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Getting the most out of a meeting with the FDA

Posted by: Frank Vinluan on March 14, 2012 Source: MedCityNews.com

The U.S. Food and Drug Administration holds more than 2,000 meetings a year with 1,800 companies who are all trying to get the information they need to get a drug approved or a medical device cleared.

Meetings happen at various stages, typically at key milestones of a product’s development. With so many FDA meetings, it can be hard to get on the FDA’s calendar. But it’s not enough to get the meeting, said Mark Baumgartner, senior director, global regulatory affairs for GlaxoSmithKline (NYSE:GSK). You’ve got to make the most of the meeting time that you have. A growing number of these meetings are with “emerging sponsors,” typically smaller, venture capital-backed companies that have never taken a drug to market. The FDA realizes that emerging sponsors need more guidance than large pharmaceutical companies. If you’re one of them, a little preparation — actually, a lot of preparation — goes a long way.

Baumgartner was among the speakers at a recent CED Biotech Forum panel in Research Triangle Park, North Carolina, who discussed how to work with the FDA. He was joined by attorney Michael Hinckle, partner at K&L Gates, and Andrew Finn, executive vice president of product development at Raleigh pharmaceutical company BioDelivery Sciences International (NASDAQ:BDSI). Here are some highlights from the panel:

Requesting a meeting. Just because you think you need a meeting doesn’t mean the FDA thinks you need a meeting. Ask general questions in your meeting request, Baumgartner said. You can get more specific in your briefing documents. But be focused. The briefing documents should not deviate from your original questions. A company must give enough context about the kind of information needed to justify a meeting. If your questions are not significant enough, Hinckle said, the FDA will just answer your questions and then deny a meeting to discuss them.

Planning, part 1. Start your meeting preparations early, even before you’ve requested the meeting. If you hold off on planning until the FDA grants you a meeting, you won’t have enough time. It’s not unusual for the FDA to provide written responses to your questions just 48 hours before the scheduled meeting. In some cases, Baumgartner said, you might get those responses the morning of the meeting. Have a plan A and a plan B, Finn said. If the FDA gives you an answer and it’s not the answer you’re looking for, you need to be able to respond in a way that allows you to get the information that you need.

Planning, part 2. Conduct a mock meeting. FDA staff will have met together before they meet with a company. Your company should meet beforehand, too. Practice meetings are particularly helpful for those who have never met with the FDA before. Someone who is familiar with FDA meetings can stand in for the agency. Even for those who are experienced in FDA meetings, a practice meeting helps a company form a plan for the meeting. When the real meeting happens and the FDA asks a question about a particular topic, your plan should make clear who is responsible for responding to that question.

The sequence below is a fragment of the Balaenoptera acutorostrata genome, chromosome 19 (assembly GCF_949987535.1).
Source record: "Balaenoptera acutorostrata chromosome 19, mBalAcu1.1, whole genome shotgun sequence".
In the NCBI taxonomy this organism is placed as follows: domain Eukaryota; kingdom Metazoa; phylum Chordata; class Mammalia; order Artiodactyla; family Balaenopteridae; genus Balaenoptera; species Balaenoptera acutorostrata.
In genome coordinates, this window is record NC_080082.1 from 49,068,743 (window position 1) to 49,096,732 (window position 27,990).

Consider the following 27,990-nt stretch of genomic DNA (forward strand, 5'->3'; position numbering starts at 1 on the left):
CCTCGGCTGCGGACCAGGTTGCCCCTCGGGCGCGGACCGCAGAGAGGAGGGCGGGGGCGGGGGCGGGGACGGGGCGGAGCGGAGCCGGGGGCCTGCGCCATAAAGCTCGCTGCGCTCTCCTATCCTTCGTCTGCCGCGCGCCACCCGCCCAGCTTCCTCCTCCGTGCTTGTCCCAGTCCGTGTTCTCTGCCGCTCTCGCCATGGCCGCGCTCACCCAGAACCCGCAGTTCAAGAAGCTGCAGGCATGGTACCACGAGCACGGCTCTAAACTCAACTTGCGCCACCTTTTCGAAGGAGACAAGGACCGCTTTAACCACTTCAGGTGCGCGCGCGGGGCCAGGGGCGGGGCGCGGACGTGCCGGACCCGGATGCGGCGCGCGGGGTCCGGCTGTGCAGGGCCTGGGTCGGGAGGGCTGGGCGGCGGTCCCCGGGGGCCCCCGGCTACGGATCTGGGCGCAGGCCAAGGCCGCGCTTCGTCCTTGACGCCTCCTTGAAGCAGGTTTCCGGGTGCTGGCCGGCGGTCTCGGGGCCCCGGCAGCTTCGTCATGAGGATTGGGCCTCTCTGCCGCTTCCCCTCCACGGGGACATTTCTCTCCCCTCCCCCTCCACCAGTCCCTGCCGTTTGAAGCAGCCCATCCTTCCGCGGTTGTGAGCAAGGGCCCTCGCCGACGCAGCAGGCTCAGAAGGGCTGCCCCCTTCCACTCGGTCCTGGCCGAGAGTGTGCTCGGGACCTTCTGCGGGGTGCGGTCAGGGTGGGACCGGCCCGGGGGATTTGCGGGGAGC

During the meeting, ask the right questions. Understand the applicable guidelines and procedures. If you ask something procedural that you could have easily looked up yourself, you’ve wasted a question, lost time and perhaps missed an opportunity to get key information on something else that you needed. “If you ask everything you can think of, you’re going to get a lot of little stuff that’s not helpful,” Finn said. Meeting times with the FDA are precious and you want to make the most of that time, Baumgartner said.

There is one question you should never ask the FDA. Don’t ask, “What will it take to get my drug approved?” The FDA is not your consultant, Baumgartner said. It’s up to you to make the case for the studies you’re doing and the data you’re presenting. Consultants can help you figure out how to best present that information to the agency. The FDA is not going to have an answer that tells you that if you do or don’t submit something, you’ll get approval. You make the case that the data you submit supports approval. The FDA will respond to what you present.

And after the meeting is over … your meeting is not over. It’s important that the company regroup immediately after the FDA meeting in order to debrief, Baumgartner said. The more time that passes, the more each individual’s reflections and recollections on the meeting can change. Keep everyone on the same page and make sure everyone’s clear on what was gained from the meeting and what will happen next.

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